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Kentucky Wildcats Morning Quickies: First Ever Early Signing Period Edition

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In the first annual early signing period, Kentucky came away in great shape.

Kentucky v Missouri Photo by Ed Zurga/Getty Images

Good morning, ladies and gentlemen of the Big Blue Nation, and welcome to the Tuesday Morning Quickies.

The big news of today is the aftermath of the very first ever early signing day in modern college football history. Mark Stoops, as you might expect, is a fan of the early signing period as are many of the coaches of lesser programs in America. The reason is that it gives the power teams less time to convince players that are committed to schools like UK to flip to their team, and basically forces the Alabamas, Floridas, and LSUs of the world to expend more effort on the front end recruiting lesser talent rather than scooping them up with late pushes when their other plan-A’s fall through. I frankly love the idea.

Predictably, Nick Saban hates it:

I don’t think it’s in the players’ best interest,” Saban said. “I don’t see how it benefits anybody. I think it’s really stressful for everyone. We’re all trying to get ready for bowl games and playoff games and we have a signing day right in the middle of when we’re going to be practicing for a playoff game.

Aww, poor Saban, his job is so hard and he sooo stressed. It just breaks my heart to think that a man paid as little as he is should have to suffer the abject misery of having to try to win a national title while occasionally picking up the phone to snatch away some 3-star to fill a hole, only to recruit right over him the next year. Poor Nicky, coaching Alabama is such a burden. Maybe Frodo Baggins will answer the call and help wretched Nick & Co. find the strength to pack around the One Ring that is the head football coaching job of the Yellowhammer state.

No, Nick, it mostly benefits everybody but you and a few others. It forces powerhouse programs to work harder instead of trading purely on their reputations. It helps less talented players find their way into better situations, and reduces the stress on players by forcing them to make a call rather than dithering around in hopes Alabama or Ohio State will finally deign to notice them. It helps coaches at lesser schools recruit better players and have a chance to win them straight up without the benefit of attrition.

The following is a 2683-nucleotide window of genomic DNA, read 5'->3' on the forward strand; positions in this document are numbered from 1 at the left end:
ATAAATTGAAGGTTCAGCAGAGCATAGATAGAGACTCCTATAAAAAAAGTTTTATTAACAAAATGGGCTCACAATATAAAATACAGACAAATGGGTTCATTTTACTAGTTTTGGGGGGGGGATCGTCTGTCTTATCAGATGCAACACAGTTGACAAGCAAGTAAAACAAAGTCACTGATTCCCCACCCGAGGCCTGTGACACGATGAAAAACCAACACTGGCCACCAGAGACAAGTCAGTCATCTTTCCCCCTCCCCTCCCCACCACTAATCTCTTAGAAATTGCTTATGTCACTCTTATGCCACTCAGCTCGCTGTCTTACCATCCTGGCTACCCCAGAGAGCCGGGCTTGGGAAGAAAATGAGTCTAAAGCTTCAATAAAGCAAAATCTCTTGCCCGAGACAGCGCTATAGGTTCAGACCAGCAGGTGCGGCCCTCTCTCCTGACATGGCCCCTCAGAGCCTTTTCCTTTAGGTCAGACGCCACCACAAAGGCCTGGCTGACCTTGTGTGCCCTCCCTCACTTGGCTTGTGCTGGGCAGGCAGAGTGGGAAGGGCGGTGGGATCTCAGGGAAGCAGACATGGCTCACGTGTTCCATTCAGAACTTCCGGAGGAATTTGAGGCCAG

Are there downsides? Sure, it compresses the recruiting schedule forcing earlier evaluation and potentially disadvantages coaches changing programs. Programs who have to do more out-of-state recruiting are also inconvenienced. Overall, though, I think it’s a net benefit for schools not named Alabama, Ohio State, et. al.

Anyway, it appears it’s here to stay.

Tweet of the Morning

I remember that so well, it was perhaps the only time that I’ve ever felt a pang of pity for UCLA. I’d love to feel that again soon, like… Saturday, maybe?

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I say he’s right. You can’t let another team dictate your strategy solely on a perceived weakness. Work to get the ball inside, but if they give you open looks, step up and make them.

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  • U of L just keeps getting funnier.

“He comes over to the house, man, and Julie, he makes himself at home,” Favorite told Julie Brinks-Stewart. “He walks in, ‘hey, how y’all doing today?’ went straight to the kitchen. ‘Oh, it smell pretty good in here, man!’ my mom was like ‘well, I cooked some red beans!’ so then, ‘oh, for real?’ So he goes into the refrigerator, pulls out a pot of red beans ‘hey, y’all got some rice?’ my mom comes with a pot of rice, he scoops the rice, puts the red beans and rice together. ‘Hey, so y’all have like a cover? I’ll use a napkin.’ He takes the napkin, put it over there, put the food in the microwave, and then he started talking football. That’s making yourself at home. It really was a big, big recruiting tool that worked like a charm because I was this close to saying ‘hey, should I go to USC?’”

Orgeron was on USC’s staff at the time.

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This has long been foretold:

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